Gaza Boat 311.
(photo credit: ASSOCIATED PRESS)
The investigative committee into the events of May 31, announced Sunday by the Prime Minister’s Office, is meant to deflect international diplomatic pressure from Israel over its handling of the Gaza flotilla affair. While it is important that the committee investigate the circumstances of the interception, Turkey’s involvement, the legality of the Gaza blockade and all other relevant legal questions surrounding the affair, what the committee will not investigate is why Israel’s leadership seems always to be surprised by countries and groups that consistently manage to be one step ahead of Jerusalem.
Despite the impressive gravitas of its members, the “internal” committee has only been given a mandate to look outward. It will not investigate why the National Security Council was not properly involved in deliberations ahead of the flotilla. It will not question members of the Foreign Ministry’s political research division over what they knew about the diplomatic atmosphere at the time the flotilla was announced. Why was Turkey’s diplomatic shift not spotted earlier, and why were efforts not made to counter that shift earlier? The committee will not question the National Information Directorate about what plans it made or didn’t make to present Israel’s case ahead of the flotilla. In short, this will not be a Winograd committee, and Israelis will just have to remain used to their government being led from one diplomatic disaster to another.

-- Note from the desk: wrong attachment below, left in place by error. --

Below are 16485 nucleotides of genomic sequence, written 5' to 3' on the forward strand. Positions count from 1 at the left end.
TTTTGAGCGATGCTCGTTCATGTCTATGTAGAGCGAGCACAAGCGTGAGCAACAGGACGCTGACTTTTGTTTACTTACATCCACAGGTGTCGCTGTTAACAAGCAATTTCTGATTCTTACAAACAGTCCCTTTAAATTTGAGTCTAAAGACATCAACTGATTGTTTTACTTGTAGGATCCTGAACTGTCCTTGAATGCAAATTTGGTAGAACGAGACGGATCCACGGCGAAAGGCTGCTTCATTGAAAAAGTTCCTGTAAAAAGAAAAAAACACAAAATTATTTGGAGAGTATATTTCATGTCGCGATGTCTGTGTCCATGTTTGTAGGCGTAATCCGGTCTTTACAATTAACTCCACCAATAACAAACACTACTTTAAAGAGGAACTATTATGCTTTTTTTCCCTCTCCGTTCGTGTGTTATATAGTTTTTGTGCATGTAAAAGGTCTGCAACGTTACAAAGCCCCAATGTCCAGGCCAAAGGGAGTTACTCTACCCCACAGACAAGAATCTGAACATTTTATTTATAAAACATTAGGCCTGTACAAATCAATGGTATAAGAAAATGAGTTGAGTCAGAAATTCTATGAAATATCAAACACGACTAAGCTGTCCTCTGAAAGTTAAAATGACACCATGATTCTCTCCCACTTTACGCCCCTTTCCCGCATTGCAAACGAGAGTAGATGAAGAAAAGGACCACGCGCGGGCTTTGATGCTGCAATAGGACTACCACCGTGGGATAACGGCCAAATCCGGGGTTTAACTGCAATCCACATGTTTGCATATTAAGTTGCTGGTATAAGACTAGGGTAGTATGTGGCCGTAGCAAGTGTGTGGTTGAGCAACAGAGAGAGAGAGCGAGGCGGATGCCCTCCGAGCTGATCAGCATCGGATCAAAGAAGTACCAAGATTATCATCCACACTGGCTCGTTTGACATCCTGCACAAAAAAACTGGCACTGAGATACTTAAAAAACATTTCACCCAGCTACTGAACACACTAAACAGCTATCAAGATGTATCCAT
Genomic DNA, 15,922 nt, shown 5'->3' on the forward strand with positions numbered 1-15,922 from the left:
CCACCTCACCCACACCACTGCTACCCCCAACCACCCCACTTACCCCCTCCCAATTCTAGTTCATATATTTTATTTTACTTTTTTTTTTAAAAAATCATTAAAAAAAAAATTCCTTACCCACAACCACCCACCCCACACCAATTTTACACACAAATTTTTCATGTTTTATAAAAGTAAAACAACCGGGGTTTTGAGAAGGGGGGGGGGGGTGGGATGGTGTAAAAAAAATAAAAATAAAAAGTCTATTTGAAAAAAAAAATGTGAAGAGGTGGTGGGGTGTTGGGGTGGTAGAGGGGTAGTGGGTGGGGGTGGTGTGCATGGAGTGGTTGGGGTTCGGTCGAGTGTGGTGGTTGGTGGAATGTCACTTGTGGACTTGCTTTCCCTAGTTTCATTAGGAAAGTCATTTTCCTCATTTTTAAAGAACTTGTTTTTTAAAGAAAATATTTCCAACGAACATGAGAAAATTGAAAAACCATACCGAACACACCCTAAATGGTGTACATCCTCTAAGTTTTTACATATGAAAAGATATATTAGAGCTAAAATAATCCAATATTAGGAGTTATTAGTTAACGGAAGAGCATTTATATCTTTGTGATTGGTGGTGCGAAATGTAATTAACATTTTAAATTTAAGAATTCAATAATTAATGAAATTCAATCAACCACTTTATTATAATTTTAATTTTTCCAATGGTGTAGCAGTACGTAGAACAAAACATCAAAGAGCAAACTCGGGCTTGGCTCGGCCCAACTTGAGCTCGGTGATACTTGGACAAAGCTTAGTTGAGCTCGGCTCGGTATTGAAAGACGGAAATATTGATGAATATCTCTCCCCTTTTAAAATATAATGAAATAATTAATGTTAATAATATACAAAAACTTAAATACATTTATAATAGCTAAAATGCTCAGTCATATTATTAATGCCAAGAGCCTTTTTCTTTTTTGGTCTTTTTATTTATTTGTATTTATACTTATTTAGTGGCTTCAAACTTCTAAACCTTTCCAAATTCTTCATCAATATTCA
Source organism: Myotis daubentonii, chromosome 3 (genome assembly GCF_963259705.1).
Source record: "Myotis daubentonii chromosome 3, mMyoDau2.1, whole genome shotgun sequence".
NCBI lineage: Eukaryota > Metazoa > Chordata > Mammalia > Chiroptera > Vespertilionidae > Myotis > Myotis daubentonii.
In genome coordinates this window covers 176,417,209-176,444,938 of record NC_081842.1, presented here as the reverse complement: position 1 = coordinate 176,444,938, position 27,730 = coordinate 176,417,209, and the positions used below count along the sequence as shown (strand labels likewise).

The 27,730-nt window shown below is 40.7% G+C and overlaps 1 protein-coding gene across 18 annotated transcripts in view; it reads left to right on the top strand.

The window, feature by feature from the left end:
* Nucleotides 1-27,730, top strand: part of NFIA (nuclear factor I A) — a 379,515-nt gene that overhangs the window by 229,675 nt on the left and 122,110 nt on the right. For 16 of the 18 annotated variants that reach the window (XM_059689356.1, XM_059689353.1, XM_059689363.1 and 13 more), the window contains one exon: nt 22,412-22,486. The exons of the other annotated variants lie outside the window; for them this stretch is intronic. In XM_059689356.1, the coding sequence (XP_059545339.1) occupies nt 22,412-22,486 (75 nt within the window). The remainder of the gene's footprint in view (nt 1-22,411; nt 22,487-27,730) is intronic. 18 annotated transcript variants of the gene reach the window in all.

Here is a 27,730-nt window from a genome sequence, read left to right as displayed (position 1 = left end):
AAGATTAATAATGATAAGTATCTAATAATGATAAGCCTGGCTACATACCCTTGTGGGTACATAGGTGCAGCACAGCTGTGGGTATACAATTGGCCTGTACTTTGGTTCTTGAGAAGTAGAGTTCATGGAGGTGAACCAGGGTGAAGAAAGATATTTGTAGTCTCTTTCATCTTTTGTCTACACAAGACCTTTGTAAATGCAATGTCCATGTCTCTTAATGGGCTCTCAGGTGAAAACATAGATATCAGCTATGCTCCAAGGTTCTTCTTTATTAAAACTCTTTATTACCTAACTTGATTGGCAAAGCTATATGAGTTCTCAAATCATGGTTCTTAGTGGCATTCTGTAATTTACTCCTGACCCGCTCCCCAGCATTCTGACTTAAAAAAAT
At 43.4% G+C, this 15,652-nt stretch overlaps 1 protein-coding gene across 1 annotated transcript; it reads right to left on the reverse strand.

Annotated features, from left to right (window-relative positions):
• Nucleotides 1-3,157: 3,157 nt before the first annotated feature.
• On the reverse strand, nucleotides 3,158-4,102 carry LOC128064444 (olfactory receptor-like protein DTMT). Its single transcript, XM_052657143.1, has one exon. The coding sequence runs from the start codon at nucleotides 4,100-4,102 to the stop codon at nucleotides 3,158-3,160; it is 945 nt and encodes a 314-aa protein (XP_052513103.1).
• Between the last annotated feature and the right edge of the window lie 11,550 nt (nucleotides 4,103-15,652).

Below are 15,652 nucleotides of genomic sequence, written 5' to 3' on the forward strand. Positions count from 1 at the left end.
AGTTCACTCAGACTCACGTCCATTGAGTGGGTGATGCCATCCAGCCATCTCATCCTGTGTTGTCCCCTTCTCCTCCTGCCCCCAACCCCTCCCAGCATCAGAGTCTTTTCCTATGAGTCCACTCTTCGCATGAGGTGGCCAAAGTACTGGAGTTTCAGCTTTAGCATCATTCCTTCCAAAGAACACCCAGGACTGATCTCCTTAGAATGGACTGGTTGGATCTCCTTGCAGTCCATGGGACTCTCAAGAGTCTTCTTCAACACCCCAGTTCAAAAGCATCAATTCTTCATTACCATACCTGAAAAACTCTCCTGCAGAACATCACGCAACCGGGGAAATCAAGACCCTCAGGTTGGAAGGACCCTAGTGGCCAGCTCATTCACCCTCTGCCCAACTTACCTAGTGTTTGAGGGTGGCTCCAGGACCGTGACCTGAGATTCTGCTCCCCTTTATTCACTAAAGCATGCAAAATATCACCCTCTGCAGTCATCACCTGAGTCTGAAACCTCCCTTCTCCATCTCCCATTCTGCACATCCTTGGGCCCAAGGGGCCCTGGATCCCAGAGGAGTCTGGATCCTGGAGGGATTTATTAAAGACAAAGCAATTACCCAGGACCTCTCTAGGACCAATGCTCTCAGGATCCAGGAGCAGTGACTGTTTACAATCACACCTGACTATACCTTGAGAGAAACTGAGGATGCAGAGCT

From US Vice President Joe Biden’s surprise in Ramat Shlomo, to Mahmoud al-Mabhouh’s demise in Dubai, from the NPT conference in NY, to the flotilla fiasco in Gaza, the Israeli government has stumbled into one hole after another, and the pace seems to be accelerating.
It is now clear that if it weren’t for the Free Gaza flotilla, nobody official in Israel would now be talking about ways to ease the blockade on Gaza. If it weren’t for the massive attention that flotilla received, the EU would not be proposing a joint monitoring mechanism in Cyprus, or to have other international actors inspect Gaza-bound ships for weapons. The government of Turkey, the Islamist IHH, hundreds of individual activists – some armed with knives and clubs, others with cameras and Twitter accounts – a handful of back-bench members of parliament and one Nobel Prize-winner have managed to effectively bring Israeli policy over the Gaza Strip to an end. In the absence of forward-looking Israeli action, there is only damage control.
Nobody official will say this on the record, but the ban on non-military goods entering Gaza was a lever Israel used to pressure Gaza’s citizens to lean on Hamas to cough up Gilad Schalit. Banning coriander and pasta from Gaza is collective punishment and can’t be defended in international legal proceedings. Israel is in a state of armed conflict with the sovereign entity ruling the Gaza Strip, so a naval blockade to stop Hamas from arming itself is a legally defensible position. Now that we’ve been forced, due to external events, to reexamine policy on the Gaza blockade, that lever on Hamas to release Schalit will evaporate. Why has the Justice Ministry, or the MFA’s legal department, not proposed some formula to wage international legal war over Hamas’s holding of Schalit without visits by the Red Cross?